Halifax, Nova Scotia: 1913-1914.
Hardcover. Small quartos. Measuring 7” x 9½”. Six issues. Profusely illustrated with original photographs, watercolors, and pen and ink drawings. Carbon typescript. Chips, tears, and edgewear with some dampstaining not affecting the images or text, thus good.
Rare survivors, beautifully and profusely illustrated throughout by four different hands and signed with initials ("EWA," "NOS," "STC," plus one indecipherable). There are views of Halifax, Horta Fayal, Plymouth, maritime art, as well as caricatures and mock advertisements. These, in addition to the photographs tipped in throughout, make for a captivating record of the era.
This shipboard journal was published by the crew of the cable ship *Mackay-Bennett* while on service in the Atlantic in 1913 and 1914. The ship operated from 1884 until 1922, and at this time was famous for its involvement with the recovery of deceased passengers of the RMS *Titanic*. In April, 1912, she was the first ship to be contracted by White Star Lines to assist and retrieved 306 of the 328 bodies that were found. The incident was so fresh in the public’s imagination that in the second issue, the editor remarks, “the advent of the Summer Tourist Season revealed this unpleasant fact. That our unwilling association with the unfortunate Titanic has marked us for one of the sights to be ‘done’ whilst in Halifax. On each steamer from the States comes extraordinary sightseers…Unsexed – Unlovely – ‘Rubberneck’! we entreat you to stay away from us in the future.”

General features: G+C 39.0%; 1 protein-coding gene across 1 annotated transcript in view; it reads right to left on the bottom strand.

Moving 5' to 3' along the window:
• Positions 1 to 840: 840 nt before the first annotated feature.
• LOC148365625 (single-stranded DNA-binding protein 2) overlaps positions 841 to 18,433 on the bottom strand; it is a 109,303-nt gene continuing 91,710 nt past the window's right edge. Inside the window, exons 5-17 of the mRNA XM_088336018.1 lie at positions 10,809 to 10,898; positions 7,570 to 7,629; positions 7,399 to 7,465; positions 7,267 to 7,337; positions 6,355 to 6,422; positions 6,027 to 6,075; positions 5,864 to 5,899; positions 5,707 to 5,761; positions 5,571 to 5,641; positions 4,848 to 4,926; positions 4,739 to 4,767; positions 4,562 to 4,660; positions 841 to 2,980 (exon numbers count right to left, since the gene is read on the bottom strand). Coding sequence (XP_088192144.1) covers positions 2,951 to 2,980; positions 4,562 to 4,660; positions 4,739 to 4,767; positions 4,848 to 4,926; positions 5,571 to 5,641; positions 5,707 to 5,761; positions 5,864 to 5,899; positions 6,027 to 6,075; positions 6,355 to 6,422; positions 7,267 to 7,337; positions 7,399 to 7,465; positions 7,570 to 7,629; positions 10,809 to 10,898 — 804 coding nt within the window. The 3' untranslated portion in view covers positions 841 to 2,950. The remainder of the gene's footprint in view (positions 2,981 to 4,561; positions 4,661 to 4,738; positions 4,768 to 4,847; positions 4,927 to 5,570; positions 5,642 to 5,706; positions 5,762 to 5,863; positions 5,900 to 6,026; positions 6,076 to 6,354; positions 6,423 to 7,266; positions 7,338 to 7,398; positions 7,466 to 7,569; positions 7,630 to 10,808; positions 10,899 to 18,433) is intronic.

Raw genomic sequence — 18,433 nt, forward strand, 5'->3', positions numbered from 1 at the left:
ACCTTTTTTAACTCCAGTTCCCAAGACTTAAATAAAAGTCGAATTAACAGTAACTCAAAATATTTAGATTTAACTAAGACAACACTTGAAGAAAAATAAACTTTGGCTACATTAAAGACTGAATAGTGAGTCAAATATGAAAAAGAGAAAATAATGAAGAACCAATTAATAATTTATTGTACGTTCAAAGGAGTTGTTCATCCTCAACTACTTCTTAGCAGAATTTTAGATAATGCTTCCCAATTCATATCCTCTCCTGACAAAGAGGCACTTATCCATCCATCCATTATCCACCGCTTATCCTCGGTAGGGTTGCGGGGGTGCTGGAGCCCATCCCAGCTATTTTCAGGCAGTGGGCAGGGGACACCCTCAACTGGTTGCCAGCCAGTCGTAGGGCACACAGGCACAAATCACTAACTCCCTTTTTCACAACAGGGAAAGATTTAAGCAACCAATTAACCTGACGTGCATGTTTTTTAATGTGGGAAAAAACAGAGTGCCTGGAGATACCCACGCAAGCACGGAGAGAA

As with most shipboard newsletters, it is full of anecdotes of life onboard including an exhibition of plain and fancy canoeing by Messers Altree and Lever; an account of a football match played on Horta Fayal; thanks are offered to the staff and committee of the Waegwoltic Club; and a bewildered recounting of two women coming onboard and soliciting magazine subscriptions from every officer. Each issue included Household Hints, a column contributed by "Aunt Graham." In an early issue there appears a proposal of a sliding scale of punishments and fines applicable to people visiting the ship and asking foolish questions, fine recommended at $5 and peaked at $200. In the most dramatic event, as reported in the Christmas issue from 1913, the *Mackay-Bennett* suffered an incident of its own, colliding with the *Wirral* at Halifax. The editorial reads, “Nothing less than a collision if you please! And we are lucky indeed to have escaped with so slight an injury. Another degree or so in the angle ‘of incidence’ and we should have been hopelessly cut down, but – (and, by the way, no accident can be so serious, none so trivial, that it escapes a ‘but’) at the last moment our friend the Wirral, by dint of anchor, helm, propeller, wind, tide, and the Grace of God, swung off and did no more than graze our starboard quarter… .”
Likely a unique collection of this onboard magazine, produced by a group of talented sailors to entertain the crew during their long journeys.